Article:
Offshore banking

Globalization lays the groundwork for international entrepreneurship, advanced wealth management and asset protection. Offshore jurisdictions are financial centres with a prominent position for international transactions. Offshore financial centres can be the host state of a financial institution or used to register an international business corporation with international statue. The global financial system facilitates international payments in conjunction with several correspondent banks. As such, offshore banking is a going concern.

The scope and nature of the offshore industry allows for enhanced privacy. Therefore, financial institutions are unable to screen the legitimacy of all transactions. The result is that bank customers are often requested to provide supportive evidence of transactions, and information on their counterparts. Suspicious Activities Reports and Currency Transaction Reports are forwarded by financial institutions to the domestic Financial Intelligence Unit. Information can be share with law enforcement who decides on further action.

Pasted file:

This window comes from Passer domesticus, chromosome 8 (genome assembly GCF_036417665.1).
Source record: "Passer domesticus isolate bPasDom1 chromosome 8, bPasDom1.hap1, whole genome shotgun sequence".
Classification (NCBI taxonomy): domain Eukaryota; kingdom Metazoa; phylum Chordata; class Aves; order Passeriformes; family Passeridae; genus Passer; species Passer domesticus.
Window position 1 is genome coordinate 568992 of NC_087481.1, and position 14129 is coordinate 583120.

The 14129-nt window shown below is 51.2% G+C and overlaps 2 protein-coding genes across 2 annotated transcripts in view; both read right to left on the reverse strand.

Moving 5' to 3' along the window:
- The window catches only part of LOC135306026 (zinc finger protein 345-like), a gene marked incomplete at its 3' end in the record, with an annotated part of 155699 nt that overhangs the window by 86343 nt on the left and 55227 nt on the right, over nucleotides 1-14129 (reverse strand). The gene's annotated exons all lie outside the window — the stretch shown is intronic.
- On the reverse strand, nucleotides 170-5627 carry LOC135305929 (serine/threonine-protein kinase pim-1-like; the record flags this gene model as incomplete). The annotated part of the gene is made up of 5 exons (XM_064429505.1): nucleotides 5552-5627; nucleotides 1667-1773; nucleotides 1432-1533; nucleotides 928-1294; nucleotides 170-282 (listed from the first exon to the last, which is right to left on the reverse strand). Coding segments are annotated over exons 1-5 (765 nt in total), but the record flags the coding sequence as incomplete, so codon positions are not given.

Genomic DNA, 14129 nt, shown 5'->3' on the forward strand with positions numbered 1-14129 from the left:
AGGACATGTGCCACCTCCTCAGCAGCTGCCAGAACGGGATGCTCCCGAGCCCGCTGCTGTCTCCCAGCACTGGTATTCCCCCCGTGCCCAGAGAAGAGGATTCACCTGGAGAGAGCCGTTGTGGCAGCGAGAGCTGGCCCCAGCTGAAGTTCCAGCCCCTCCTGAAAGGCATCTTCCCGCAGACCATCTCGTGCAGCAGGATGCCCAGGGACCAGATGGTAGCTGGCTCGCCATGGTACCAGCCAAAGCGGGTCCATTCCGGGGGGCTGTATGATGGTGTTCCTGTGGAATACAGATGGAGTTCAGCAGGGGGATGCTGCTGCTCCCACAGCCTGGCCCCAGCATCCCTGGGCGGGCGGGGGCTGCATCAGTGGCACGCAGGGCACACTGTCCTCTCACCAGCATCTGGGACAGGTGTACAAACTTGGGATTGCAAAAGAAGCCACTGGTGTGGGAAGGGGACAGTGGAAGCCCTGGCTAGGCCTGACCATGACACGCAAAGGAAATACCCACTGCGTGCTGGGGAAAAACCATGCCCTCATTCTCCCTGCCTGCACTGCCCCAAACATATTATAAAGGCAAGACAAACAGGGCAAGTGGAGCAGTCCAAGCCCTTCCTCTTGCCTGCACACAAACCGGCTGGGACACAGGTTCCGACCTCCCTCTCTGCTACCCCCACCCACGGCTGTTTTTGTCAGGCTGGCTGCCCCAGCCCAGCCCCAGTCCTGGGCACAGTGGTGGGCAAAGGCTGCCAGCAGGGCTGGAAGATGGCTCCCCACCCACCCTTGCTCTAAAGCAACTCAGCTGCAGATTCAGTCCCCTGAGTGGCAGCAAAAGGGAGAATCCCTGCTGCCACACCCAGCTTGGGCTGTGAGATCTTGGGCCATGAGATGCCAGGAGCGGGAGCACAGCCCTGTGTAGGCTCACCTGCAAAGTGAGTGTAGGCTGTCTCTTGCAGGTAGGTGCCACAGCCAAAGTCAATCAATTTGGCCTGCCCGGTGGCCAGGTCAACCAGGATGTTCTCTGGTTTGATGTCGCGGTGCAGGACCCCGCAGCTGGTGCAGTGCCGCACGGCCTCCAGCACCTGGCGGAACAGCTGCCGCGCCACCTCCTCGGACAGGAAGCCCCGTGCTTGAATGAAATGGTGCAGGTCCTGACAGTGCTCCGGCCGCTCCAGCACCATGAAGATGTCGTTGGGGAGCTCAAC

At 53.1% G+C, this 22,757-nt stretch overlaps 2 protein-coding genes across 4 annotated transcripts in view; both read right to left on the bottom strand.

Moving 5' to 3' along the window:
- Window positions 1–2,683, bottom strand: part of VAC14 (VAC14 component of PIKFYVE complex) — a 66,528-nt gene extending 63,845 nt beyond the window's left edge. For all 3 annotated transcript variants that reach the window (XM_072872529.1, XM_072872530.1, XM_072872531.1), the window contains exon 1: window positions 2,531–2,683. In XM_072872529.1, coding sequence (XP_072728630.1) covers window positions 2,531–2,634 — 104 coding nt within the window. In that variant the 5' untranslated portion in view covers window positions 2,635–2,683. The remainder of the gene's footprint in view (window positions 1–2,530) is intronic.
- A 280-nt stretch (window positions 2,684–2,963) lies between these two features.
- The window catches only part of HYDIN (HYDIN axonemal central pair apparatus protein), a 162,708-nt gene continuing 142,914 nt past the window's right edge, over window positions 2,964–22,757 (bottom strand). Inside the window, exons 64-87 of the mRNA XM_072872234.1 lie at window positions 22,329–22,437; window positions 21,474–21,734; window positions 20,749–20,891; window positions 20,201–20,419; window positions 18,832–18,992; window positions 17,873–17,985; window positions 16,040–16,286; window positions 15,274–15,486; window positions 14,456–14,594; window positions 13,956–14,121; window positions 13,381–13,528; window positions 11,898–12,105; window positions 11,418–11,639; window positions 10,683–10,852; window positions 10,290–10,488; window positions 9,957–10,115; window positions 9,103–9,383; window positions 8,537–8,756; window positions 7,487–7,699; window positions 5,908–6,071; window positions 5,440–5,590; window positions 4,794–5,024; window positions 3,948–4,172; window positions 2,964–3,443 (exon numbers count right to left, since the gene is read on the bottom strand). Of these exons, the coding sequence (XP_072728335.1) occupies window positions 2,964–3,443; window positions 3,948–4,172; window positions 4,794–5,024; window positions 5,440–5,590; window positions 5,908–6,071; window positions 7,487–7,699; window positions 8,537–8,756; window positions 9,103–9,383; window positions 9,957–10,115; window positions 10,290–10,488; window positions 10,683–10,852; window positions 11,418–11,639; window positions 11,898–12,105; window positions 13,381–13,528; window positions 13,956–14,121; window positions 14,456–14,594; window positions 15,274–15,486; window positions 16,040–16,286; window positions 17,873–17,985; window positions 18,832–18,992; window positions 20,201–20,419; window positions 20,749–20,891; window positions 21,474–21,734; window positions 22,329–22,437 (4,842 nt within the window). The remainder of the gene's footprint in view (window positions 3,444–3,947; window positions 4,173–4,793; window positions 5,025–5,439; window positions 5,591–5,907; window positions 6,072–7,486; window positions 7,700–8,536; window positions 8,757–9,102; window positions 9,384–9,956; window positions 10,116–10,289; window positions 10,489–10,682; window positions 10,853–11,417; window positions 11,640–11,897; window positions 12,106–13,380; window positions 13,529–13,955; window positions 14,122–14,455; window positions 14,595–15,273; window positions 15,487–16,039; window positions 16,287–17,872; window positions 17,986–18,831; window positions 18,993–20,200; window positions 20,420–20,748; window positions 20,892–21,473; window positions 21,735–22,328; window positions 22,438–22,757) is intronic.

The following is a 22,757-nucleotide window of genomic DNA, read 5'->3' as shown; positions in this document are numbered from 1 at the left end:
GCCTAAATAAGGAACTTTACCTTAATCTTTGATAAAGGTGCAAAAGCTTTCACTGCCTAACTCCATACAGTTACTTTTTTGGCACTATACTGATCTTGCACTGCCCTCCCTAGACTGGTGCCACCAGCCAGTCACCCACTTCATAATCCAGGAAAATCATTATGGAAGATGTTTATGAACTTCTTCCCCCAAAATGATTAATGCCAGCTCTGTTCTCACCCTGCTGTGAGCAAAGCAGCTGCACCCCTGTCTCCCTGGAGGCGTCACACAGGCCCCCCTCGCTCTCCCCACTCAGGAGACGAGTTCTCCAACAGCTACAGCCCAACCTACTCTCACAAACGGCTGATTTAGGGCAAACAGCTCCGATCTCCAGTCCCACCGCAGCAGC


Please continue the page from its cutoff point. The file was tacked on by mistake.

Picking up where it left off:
Offshore banking allows for financial privacy in a favourable jurisdiction for asset and wealth management. The upside of such enhanced privacy contains side effects as well. Financial institutions and jurisdictions that fail to comply with local regulation and international standards can be penalized. The international community sanctions unwilling individuals, nations and corporations and in its wake enablers like financial institutions. The objective of these sanctions is to trigger a response from the public to isolate and condemn rogue actors, where participants risk being dragged into identical regulatory sanctions.

The choice for an offshore jurisdiction to incorporate, manage wealth, and utilize banking facilities deserves attention. Over the years, offshore banking gained territory as a conduit for obscure activities. Legitimate customers often pay the price for forced intervention and regulatory action. Therefore, it is recommended for stakeholders to estimate risk and consider the banks’ profitability and capital position, the availability and functioning of a domestic deposit guarantee scheme, and the general risk profile of the bank.